It takes a special player to rise to the occasion of performing in the big moments. Some players have the ability to do so, while others shrink in the spotlight. Not everyone is meant to be a winner. But some guys just have that special X-factor. And goaltender Dustin Tokarski is one of those guys.
An impressive resume
In every stop of his hockey career, Tokarski has won. In 2006, he won the Telus Cup, Canada’s midget hockey championship. He made 53 saves in the Memorial Cup final in 2008 to win it all for the WHL’s Spokane Chiefs. He struggled at times during the 2009 World Junior Hockey Championships, but he stood tall in the final with 39 saves when it mattered the most to help Team Canada win its fifth consecutive gold medal. As a pro, he backstopped the AHL’s Norfolk Admirals to a Calder Cup championship.
Despite all these championships and the accolades that go with it, Tokarski couldn’t stick with the Tampa Bay Lightning. His numbers with Tampa are nothing to write home about with 7 game appearances and a 1-3-1 record and a save percentage below .900. His size didn’t do him any favours at 5’11” as Tampa showed a preference for big goalies having brought in Anders Lindback (who is now with Dallas), Ben Bishop and prospect Andrei Vasilevskiy and all three players range from 6’3″ – 6’7″. As the league has seen bigger goalies being drafted and having success in the NHL, Tokarski is an anomaly in a sense.
While big names like John Tavares and Jordan Eberle dominated the 2009 World Juniors, Tokarski made sure he wasn’t about to be forgotten.
Finally getting an NHL chance
However, the minor trade that brought Tokarski to Montreal back in February 2013 changed everything. Little did anyone know that a year later, it would be Tokarski stepping into the pressure packed Eastern Conference final to replace the injured Carey Price, not Peter Budaj. Even though the Habs lost in six games to the Rangers, Tokarski gave the team a chance and while it would have been next to impossible to completely fill Price’s shoes, Tokarski was outstanding and did everything he could. Even coach Michel Therrien, who can be stubborn when it comes to playing veteran players, knew that Tokarski was the team’s best chance.
Training camp would be the true test for how Tokarski had progressed. While many had Budaj pencilled into the backup role citing his leadership and friendship with Price, it was Bergevin who pulled the trigger dealing Budaj to the Winnipeg Jets freeing up the backup spot for Tokarski. It was a gutsy move but the right one to make. When pressed into multiple games in a row or pressure packed situations in his time with Montreal, Budaj quite simple failed to step up to the plate. When Price went down in the 2013 playoffs against Ottawa, Budaj stepped in and Montreal lost that game 6-1 and were ousted from the playoffs. In 2014, Price was out for several games post Olympics so naturally Budaj got the call but struggled. It was where Tokarski would make a mark by playing against a very strong Anaheim Ducks team and helping the Habs beat them in a shootout. Having Tokarski makes Montreal better. He is younger, cheaper and better than Budaj so it was a no-brainer by Bergevin to make the trade.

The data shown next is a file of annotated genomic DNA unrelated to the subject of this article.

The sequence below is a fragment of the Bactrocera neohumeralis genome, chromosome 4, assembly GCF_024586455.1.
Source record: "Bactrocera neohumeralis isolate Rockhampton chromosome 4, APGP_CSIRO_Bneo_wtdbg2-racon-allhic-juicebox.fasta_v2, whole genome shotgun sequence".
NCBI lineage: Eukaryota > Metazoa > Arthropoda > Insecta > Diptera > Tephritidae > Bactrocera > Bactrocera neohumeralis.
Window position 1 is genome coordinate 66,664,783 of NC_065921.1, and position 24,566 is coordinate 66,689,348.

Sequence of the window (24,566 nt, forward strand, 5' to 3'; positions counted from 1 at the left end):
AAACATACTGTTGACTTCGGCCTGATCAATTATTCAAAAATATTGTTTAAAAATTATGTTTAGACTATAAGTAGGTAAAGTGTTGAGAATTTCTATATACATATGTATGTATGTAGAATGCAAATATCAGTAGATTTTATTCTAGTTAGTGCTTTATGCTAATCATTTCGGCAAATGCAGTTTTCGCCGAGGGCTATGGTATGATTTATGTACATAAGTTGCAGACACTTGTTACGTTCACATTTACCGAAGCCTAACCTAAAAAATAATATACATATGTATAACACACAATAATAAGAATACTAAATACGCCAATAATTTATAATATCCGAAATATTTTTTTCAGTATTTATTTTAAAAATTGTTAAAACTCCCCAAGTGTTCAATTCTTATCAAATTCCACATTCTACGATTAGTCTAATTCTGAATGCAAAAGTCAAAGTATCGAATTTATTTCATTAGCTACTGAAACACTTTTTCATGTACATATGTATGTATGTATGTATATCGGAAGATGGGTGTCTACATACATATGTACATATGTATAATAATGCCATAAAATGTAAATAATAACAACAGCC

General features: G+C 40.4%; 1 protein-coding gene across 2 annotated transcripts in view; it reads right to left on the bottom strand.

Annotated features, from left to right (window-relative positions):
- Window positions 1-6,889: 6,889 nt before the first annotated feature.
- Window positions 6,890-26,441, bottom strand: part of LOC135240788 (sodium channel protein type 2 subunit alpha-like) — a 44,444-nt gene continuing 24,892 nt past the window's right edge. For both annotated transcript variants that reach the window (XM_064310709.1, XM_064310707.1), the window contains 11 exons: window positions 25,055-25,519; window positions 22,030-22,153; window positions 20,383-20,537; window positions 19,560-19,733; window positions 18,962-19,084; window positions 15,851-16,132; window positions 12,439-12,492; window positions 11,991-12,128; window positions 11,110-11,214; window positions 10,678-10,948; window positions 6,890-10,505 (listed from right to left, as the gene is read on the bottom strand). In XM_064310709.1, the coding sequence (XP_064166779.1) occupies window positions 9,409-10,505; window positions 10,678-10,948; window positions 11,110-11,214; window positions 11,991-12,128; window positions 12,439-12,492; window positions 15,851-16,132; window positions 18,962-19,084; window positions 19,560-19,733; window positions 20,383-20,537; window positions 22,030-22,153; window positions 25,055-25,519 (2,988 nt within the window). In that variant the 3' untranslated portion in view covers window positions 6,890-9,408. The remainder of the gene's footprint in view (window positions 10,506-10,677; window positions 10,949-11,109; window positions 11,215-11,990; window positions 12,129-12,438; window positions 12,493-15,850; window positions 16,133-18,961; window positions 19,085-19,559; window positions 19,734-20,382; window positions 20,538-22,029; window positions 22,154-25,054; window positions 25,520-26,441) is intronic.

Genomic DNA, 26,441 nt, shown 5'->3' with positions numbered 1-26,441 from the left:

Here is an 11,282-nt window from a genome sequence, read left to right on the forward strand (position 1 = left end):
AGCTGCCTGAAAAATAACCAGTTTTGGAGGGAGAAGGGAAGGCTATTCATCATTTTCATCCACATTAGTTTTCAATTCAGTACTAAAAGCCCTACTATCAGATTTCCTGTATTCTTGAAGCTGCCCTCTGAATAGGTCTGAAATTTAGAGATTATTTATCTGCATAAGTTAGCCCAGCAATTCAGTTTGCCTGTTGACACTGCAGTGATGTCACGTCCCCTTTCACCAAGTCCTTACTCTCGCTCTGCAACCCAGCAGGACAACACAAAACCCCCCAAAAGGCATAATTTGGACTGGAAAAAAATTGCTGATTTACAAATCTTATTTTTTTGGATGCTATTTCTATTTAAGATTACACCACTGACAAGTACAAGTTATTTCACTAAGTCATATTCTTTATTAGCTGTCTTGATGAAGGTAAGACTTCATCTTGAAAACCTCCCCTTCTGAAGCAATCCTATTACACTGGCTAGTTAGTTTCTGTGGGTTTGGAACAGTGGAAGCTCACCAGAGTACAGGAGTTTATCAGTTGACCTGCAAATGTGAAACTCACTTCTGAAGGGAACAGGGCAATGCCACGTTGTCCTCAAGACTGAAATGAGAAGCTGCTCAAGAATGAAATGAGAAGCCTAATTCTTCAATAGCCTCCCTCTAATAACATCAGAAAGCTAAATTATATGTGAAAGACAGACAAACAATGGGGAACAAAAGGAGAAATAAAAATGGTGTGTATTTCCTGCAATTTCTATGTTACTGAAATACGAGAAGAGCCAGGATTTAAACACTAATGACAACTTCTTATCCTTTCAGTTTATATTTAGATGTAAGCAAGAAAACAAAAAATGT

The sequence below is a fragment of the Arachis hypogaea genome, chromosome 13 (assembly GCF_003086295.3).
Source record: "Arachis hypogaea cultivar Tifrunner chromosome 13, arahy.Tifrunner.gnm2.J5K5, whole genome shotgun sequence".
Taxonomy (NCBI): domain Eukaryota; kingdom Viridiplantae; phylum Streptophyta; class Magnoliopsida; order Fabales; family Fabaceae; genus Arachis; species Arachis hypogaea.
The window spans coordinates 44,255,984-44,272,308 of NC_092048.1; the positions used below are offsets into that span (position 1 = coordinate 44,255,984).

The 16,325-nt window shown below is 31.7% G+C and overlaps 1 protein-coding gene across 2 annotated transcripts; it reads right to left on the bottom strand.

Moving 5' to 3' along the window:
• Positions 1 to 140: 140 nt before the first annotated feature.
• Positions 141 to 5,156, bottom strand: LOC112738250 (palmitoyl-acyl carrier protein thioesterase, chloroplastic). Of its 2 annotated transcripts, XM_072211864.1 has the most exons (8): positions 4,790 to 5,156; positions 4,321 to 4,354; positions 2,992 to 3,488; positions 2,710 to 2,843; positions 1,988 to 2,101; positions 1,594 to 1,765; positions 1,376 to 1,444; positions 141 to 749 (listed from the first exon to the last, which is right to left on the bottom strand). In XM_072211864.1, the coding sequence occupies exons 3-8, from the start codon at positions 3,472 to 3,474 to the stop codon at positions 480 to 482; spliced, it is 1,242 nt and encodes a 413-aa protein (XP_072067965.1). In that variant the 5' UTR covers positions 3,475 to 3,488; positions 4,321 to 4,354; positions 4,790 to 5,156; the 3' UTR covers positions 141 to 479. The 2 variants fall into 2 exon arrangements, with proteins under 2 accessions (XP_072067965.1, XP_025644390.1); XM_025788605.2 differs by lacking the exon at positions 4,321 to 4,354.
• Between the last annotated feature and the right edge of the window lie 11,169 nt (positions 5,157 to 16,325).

Tokarski absolutely robbed Martin St.Louis showcasing his athleticism and ability to make big saves.
Winning with style
As a goaltender, Tokarski’s style is built upon athleticism, reflexes and instinct. He doesn’t fill up the net like the 6’3″ Price, so it makes his decision making and reflexes that much more important. Puckhandling is not a strong point for him but working with one of the best goalie coaches in Stephane Waite will surely address that. However, his athletic ability is very impressive as he manages to stretch out to make top notch saves. As a guy who has been No.1 for so long, he is being asked to take a back seat in Montreal. Price is a workhorse capable of playing 60-70 games a season and of the 10 games Montreal has played so far, Tokarski has started just two so far.
While it is unknown to how Tokarski’s NHL career will pan out whether as a number one or as a backup, there is little to suggest Tokarski won’t walk away from his hockey career without his name on the Stanley Cup. He has won everywhere he has played and it makes no sense for him to stop. After all, all he does is win.
I have a Bachelor’s Degree in Journalism from Ryerson University. I am a freelance journalist and a Montreal Canadiens writer for The Hockey Writers. I previously wrote for Simcoe.com and Last Word on Sports as well as interned at TSN.